Lake Stevens resident Barbara Foster had an abandonment issue.
“I have had hummingbirds at my two feeders for several years, 12 months of the year. Now they have disappeared. Can you give me some idea about what is happening?”
Hummingbirds come and go as they please, sometimes with little rhyme or reason to us. I have a photo of eight hummingbirds swirling around a five-hole feeder six or seven years ago. I haven’t seen those numbers since.
It could be a bad storm with high winds that pushed large numbers of them to another part of their range during migration north. It could be destruction of their overwintering habitat in the south. It could be that “your” hummers found an attractive set of blooming flowers or flowering wild currants before they reached you.
Maybe the climate change is creating a different set of feeding opportunities when they fly north.
One reason might be pesticides. A just-released study by Canadian researchers found that hummingbirds living near blueberry fields in British Columbia accumulate pesticides. Hummingbirds are important pollinators of wild and agricultural plants, as well as those on decks and in gardens.
The good news is that Barbara’s hummingbirds are back.
“I got new feeders and they also love a big patch of juicy red flowers, so all is well.”
She also sees swallows nesting under docks and in boathouses (I bet not everyone is happy about the latter location), as well as pigeons in the boathouses.
“I have been feeding crows for several years, and they have their big babies out now and they just scream at the moms to continue feeding them. It seems to take a long while for them to cut the cord!”
Vulture fan. Stanwood resident Michael Wooten recently had a close encounter with a turkey vulture.
“I really enjoyed your Sunday article about the (turkey vultures), and thought you might enjoy my recent experience. I was in the Yakima River Canyon when I came across this TV fighting with two magpies right alongside the road. I’ve seen plenty of TVs in flight, but I had never seen one sitting on the ground and about 50 feet away.
“I came to a quick stop, grabbed my camera and started shooting. The TV stayed on the ground for a short minute, then took off over the river. They really are quite magnificent birds, especially in flight, and they certainly do their job well,” he wrote in an email.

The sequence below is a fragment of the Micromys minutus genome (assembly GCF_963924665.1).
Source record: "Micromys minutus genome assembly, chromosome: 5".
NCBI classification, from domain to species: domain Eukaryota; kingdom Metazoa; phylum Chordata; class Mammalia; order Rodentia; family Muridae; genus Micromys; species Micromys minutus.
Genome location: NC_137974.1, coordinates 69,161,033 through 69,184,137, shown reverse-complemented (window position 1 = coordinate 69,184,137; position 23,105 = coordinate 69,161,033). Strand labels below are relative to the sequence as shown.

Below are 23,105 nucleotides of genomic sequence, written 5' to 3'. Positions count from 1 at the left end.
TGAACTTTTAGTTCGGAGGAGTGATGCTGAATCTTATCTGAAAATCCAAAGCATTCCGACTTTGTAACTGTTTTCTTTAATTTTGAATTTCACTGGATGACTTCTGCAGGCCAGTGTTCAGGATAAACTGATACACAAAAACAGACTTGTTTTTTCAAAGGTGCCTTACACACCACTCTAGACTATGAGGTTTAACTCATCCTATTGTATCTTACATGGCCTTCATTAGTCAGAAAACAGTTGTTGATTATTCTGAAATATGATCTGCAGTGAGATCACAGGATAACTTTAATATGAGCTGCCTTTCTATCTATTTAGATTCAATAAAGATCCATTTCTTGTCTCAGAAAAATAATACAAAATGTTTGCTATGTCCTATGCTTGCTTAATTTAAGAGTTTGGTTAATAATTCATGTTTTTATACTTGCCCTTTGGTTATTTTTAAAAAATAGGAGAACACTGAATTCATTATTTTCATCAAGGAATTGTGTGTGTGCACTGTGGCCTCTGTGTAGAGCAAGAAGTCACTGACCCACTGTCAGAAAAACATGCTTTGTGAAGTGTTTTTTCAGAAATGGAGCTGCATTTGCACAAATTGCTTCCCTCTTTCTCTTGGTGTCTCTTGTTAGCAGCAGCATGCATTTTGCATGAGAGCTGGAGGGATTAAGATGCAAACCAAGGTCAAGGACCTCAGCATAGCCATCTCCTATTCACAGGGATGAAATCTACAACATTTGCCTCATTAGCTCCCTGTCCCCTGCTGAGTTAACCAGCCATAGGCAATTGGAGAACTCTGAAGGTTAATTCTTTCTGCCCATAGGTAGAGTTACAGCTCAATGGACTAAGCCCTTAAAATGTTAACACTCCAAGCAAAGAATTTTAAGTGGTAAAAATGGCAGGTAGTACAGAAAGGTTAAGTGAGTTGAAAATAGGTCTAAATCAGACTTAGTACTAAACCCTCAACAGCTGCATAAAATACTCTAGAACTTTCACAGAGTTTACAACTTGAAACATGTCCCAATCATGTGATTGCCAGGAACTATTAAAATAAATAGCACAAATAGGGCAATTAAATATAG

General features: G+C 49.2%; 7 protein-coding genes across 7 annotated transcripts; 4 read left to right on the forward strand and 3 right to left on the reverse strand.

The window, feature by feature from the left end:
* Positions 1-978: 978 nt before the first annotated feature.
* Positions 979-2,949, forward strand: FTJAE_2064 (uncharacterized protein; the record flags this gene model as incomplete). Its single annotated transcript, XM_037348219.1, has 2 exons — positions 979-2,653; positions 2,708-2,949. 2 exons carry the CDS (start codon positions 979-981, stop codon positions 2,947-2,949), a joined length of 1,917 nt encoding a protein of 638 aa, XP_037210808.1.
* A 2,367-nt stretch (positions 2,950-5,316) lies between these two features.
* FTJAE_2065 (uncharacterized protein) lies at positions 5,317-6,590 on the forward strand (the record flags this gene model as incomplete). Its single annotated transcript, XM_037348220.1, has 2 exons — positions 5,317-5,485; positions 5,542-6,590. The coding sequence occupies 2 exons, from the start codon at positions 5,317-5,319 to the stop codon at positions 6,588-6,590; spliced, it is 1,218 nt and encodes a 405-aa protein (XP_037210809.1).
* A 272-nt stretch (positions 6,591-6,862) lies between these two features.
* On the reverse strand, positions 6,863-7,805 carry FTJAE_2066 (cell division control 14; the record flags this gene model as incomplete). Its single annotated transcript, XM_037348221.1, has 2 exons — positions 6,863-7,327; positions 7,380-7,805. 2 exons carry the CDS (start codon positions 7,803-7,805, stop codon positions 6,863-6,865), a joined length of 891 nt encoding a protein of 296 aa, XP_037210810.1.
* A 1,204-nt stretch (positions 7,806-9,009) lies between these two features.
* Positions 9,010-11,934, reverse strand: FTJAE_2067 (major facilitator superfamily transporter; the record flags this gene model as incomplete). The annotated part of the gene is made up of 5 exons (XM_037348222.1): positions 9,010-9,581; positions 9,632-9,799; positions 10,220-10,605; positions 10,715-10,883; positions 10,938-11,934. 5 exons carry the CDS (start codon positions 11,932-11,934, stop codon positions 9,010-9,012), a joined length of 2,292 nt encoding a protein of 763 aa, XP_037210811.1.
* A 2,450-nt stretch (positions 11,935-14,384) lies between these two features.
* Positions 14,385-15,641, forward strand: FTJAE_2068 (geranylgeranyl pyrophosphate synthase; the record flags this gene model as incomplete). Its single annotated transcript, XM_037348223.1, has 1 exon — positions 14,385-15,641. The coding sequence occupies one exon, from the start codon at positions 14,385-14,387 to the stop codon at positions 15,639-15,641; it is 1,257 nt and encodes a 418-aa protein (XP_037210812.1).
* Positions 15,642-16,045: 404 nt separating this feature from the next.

Park planning. Washington State Parks will update community members and interested park visitors on the next phase of recreation planning for Wallace Falls State Park at a public meeting at the Sultan City Hall from 6 to 8 p.m. July 18.
Invitation. Take a moderate 20-mile bike ride on July 21 that includes the historic 2-mile-long tunnel at Snoqualmie Pass, then along the Palouse to Cascades Trail. Registration is $40, which covers shuttle costs and other expenses. Go to mtsgreenway.org for all the details.
Hurricane Ridge. A rehabilitation project on popular Hurricane Hill Trail is underway. It will affect parts of three summer seasons. It will include improving the first 0.4 miles to federal accessibility standards. The trail will be open on a rotating basis through the Labor Day holiday, but the trail parking area will be closed.
Trail closure dates for the summer are through July 18, July 25 to Aug. 1, Aug. 8-15, and Aug. 22-29.
For current trail and road information, go to nps.gov/olym.
On the bookshelf. “Colors of the West: An Artist’s Guide to Nature’s Palette” by Molly Hashimoto opens with sections on the art of observation, palette colors of the West and how to get started painting, followed by six sections covering six colors.
Watercolor paintings are featured throughout the book. Hashimoto sprinkles brief information on an animal or plant, painting techniques, an occasional look at “artist heroes,” as well as her sense of the location.
This is a peaceful book that honors artist as well as place.
Columnist Sharon Wootton can be reached at 360-468-3964 or email@example.com.